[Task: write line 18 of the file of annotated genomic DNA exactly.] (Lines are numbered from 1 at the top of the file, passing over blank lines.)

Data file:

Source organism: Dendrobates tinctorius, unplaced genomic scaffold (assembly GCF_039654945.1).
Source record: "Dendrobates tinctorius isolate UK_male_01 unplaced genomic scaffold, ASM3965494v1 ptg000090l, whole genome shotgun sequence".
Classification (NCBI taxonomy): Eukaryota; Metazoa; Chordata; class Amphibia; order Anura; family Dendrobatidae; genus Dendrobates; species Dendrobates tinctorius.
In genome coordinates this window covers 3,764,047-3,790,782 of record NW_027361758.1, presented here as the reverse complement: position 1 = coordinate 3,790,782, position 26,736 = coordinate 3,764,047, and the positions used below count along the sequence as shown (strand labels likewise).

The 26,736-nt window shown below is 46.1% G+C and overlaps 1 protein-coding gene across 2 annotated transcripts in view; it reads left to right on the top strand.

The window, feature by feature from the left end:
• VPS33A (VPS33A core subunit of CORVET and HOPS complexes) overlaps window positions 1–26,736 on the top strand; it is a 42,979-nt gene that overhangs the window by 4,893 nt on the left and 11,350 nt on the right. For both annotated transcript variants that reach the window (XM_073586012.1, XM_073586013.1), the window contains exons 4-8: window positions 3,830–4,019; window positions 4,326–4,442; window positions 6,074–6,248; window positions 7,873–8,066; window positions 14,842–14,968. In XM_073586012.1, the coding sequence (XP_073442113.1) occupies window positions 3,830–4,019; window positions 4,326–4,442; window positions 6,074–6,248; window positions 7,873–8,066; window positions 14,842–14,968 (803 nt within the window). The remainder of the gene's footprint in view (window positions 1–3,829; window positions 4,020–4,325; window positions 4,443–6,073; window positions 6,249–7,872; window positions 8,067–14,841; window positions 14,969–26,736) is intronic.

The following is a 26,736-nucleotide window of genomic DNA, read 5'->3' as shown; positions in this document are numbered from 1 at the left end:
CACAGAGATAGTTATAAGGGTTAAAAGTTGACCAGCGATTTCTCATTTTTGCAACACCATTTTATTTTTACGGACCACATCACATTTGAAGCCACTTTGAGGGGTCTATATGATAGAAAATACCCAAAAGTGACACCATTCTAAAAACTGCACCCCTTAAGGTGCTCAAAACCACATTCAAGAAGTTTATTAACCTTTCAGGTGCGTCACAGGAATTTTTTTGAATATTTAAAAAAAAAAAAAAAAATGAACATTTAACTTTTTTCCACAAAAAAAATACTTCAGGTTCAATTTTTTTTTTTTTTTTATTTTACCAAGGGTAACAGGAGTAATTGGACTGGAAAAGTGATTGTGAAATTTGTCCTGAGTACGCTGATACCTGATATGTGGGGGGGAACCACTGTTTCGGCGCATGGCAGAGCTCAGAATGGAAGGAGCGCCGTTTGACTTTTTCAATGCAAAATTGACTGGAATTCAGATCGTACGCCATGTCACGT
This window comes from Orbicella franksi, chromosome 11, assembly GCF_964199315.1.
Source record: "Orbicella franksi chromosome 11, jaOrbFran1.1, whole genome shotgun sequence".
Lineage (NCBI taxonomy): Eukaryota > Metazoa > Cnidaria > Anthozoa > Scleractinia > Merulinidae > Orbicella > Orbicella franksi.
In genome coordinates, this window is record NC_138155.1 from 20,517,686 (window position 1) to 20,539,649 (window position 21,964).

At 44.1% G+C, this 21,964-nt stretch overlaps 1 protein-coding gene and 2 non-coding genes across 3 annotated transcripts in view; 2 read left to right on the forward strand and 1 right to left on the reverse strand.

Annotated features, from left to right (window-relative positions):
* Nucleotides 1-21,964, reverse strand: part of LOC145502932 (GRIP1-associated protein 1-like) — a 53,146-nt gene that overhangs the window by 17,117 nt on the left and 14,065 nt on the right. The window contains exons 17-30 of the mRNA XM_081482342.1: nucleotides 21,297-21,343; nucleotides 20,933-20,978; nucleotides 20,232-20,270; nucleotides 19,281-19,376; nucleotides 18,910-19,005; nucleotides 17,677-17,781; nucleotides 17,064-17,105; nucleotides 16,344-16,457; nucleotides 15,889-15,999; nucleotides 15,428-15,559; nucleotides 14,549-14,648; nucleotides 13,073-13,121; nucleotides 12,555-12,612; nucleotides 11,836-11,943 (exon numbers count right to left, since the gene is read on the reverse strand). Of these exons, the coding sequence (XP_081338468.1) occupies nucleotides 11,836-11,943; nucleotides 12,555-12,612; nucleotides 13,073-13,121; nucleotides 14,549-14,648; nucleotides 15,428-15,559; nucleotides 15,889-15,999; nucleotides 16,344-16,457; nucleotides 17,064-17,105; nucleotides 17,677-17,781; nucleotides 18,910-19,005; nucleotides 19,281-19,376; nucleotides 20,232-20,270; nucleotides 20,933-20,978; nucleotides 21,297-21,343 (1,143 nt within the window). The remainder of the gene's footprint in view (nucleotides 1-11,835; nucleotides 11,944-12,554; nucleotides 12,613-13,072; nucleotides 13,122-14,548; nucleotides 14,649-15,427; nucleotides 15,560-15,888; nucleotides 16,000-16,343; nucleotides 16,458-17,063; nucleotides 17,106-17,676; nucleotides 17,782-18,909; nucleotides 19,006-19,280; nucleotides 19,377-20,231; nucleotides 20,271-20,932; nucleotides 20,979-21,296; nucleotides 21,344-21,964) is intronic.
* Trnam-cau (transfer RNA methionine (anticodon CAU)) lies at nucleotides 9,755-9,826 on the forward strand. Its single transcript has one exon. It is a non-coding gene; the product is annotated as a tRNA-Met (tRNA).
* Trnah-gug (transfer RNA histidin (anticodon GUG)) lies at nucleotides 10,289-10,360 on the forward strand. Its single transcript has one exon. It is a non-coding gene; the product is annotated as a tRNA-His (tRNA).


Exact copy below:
* Trnah-gug (transfer RNA histidin (anticodon GUG)) lies at nucleotides 10,289-10,360 on the forward strand. Its single transcript has one exon. It is a non-coding gene; the product is annotated as a tRNA-His (tRNA).